The Wandering Poet was our second favorite: flavors of banana, sweeter than the organic ginjo, vague tropical fruits, pineapple. Mild, some body, enough to pair with light food or even a teriyaki chicken or salmon.

Overall? At $15 for a full sized bottle, I’d seek out the organic Momokawa to have in my cellar or when out for sushi, Japanese, Chinese or Thai food.  I’d even select the Wandering Poet in that environment or if I was at home with a stirfry or teriyaki, but for the same price for half the size bottle, I wasn’t twice as impressed. Maybe as my palate progresses, the more subtle Wandering Poet will speak to me.

And speaking of the Wandering Poet, Li Po, I leave you with some of his words from two more of his poems:

Waking from Drunkenness on a Spring Day by Li Po

“Life in the World is but a big dream;
I will not spoil it by any labour or care.”
So saying, I was drunk all day,
Lying helpless by the door.
When I woke up, I blinked at the garden-lawn;
A lonely bird was singing amid the flowers.
I asked myself, had the day been wet or fine?
The spring wind was telling the mango-bird.
Moved by its song I soon began to sigh,
And as wine was there I filled my own cup.
Wildly singing I wated for the moon to rise;
When my song was over, all my senses has gone.

In the Mountains on a Summer Day by Li Po

Gently I stir a white feather fan,
With open shirt sitting in a green wood.
I take off my cap and hang it on a jutting stone;
A wind from the pine-trees trickles on my bare head.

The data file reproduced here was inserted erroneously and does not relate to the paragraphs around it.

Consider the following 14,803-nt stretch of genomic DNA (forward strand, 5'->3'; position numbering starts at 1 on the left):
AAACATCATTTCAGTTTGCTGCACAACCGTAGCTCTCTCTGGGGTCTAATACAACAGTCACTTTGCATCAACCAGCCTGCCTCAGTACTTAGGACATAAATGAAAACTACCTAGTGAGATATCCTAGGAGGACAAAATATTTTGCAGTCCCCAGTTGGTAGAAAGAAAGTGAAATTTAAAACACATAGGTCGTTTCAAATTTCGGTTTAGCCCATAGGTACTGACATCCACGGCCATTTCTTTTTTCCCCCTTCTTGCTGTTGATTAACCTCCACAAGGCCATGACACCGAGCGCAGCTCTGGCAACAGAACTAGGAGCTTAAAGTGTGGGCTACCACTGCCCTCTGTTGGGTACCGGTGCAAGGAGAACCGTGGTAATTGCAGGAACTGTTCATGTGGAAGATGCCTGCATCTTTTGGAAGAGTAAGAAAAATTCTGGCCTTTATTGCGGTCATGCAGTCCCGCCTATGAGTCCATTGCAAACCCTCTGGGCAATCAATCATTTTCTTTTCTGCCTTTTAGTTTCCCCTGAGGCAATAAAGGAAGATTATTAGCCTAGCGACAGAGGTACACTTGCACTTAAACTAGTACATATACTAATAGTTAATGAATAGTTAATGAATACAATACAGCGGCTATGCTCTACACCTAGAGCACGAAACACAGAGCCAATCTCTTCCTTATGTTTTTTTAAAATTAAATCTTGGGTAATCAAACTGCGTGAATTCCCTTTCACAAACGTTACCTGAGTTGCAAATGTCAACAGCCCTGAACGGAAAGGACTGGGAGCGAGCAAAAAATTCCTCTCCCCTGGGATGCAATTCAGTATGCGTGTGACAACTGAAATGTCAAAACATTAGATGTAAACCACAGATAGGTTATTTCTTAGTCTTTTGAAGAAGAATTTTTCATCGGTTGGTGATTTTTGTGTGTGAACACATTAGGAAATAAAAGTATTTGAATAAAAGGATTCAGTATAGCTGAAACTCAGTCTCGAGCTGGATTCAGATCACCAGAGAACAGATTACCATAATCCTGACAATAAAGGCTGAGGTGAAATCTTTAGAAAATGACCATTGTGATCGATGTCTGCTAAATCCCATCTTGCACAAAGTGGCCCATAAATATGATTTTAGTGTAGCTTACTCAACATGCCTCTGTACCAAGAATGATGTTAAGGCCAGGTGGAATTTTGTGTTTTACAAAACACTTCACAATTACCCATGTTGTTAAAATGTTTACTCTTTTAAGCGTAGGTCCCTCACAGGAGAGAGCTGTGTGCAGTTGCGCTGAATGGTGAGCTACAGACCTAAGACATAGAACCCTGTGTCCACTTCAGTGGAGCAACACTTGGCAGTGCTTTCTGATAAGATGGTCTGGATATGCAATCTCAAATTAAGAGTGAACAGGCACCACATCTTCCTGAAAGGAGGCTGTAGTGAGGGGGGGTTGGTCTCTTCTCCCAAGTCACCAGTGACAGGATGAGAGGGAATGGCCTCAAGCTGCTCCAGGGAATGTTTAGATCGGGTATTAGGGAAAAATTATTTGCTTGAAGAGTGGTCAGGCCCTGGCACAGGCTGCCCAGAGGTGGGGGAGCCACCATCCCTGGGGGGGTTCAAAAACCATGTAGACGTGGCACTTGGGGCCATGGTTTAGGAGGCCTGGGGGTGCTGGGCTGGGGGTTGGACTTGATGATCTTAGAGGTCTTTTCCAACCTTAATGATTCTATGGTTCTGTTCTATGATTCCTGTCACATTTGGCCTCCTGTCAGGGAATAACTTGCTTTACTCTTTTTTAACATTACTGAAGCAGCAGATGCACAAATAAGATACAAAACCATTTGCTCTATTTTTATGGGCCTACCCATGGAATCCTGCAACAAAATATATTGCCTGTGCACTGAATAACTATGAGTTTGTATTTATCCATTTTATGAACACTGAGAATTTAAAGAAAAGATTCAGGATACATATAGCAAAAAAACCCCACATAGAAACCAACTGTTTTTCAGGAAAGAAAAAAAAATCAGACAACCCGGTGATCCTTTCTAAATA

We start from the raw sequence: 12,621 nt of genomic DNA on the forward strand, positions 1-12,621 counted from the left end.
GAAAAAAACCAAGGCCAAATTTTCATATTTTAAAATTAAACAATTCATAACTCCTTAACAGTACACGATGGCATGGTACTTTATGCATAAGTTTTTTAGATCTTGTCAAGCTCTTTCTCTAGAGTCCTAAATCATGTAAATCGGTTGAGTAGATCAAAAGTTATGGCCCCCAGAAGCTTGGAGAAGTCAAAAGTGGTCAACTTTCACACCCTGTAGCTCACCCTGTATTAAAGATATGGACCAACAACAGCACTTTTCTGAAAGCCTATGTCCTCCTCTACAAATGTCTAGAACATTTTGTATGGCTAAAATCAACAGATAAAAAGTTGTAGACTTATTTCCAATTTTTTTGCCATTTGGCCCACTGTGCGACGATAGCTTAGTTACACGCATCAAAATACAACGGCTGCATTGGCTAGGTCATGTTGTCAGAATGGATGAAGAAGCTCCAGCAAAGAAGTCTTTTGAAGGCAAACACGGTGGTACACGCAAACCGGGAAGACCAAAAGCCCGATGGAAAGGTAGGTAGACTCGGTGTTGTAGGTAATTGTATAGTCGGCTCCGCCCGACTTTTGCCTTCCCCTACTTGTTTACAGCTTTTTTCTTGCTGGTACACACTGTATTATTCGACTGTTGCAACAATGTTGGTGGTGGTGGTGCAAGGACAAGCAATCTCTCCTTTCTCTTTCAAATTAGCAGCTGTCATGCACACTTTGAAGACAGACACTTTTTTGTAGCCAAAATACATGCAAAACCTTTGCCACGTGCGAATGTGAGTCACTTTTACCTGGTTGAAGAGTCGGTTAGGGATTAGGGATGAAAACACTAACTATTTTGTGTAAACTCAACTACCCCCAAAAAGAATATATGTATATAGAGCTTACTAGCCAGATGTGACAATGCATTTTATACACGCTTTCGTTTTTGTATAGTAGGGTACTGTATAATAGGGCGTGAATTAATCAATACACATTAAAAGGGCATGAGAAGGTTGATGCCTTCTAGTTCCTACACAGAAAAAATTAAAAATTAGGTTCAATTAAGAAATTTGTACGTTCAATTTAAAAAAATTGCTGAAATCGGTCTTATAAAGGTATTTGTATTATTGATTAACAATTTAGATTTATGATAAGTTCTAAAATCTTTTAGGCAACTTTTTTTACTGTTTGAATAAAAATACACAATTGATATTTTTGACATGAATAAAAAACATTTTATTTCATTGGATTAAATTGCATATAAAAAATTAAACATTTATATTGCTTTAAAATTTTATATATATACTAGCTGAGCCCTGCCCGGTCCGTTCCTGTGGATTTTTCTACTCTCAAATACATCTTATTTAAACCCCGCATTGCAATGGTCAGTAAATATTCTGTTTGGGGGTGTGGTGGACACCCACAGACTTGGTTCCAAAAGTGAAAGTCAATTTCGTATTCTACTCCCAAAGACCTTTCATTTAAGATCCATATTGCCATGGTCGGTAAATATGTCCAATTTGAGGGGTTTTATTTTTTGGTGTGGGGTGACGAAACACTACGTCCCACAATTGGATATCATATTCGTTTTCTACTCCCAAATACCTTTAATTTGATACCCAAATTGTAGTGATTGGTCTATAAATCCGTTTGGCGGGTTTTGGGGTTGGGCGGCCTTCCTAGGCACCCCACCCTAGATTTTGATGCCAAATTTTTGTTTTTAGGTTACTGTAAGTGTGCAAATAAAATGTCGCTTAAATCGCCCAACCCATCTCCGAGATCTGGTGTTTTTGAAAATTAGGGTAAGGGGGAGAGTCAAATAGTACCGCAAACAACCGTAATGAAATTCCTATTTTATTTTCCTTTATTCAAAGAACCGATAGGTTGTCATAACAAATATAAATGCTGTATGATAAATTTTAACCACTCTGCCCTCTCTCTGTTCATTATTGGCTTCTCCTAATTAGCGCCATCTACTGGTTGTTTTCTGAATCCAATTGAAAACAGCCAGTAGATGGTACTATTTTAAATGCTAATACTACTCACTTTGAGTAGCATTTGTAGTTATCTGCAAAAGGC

Clearing at Dawn by Li Po

The fields are chill; the sparse rain has stopped;
The colours of Spring teem on every side.
With leaping fish the blue pond is full;
With singing thrushes the green boughs droop.
The flowers of the field have dabbled their powdered cheeks;
The mountain grasses are bent level at the waist.
By the bamboo stream the last fragment of cloud
Blown by the wind slowly scatters away.


Wine Blogging Wednesday #59: Sake to you July 8

Lenn Thompson writes that the 59th edition of Wine Blogging Wednesday, hosted by The Passionate Foodie, is an homage to Kushi no Kami, the ancient name for the god of Saké, and that the theme is perfect:  “it’s just the kind of WBW theme that inspired the event in the first place — a forced exploration of a region or type of wine that is new or unknown…”

Host Richard, the Passionate Foodie says that “Saké was once referred to as “kushi” which translates as “something mysterious or strange.” To many people, Saké still is mysterious and strange but I hope to unveil some of that mystery and reveal its wonders.” Read Richard’s full post to get all the details and for links to more information on Saké.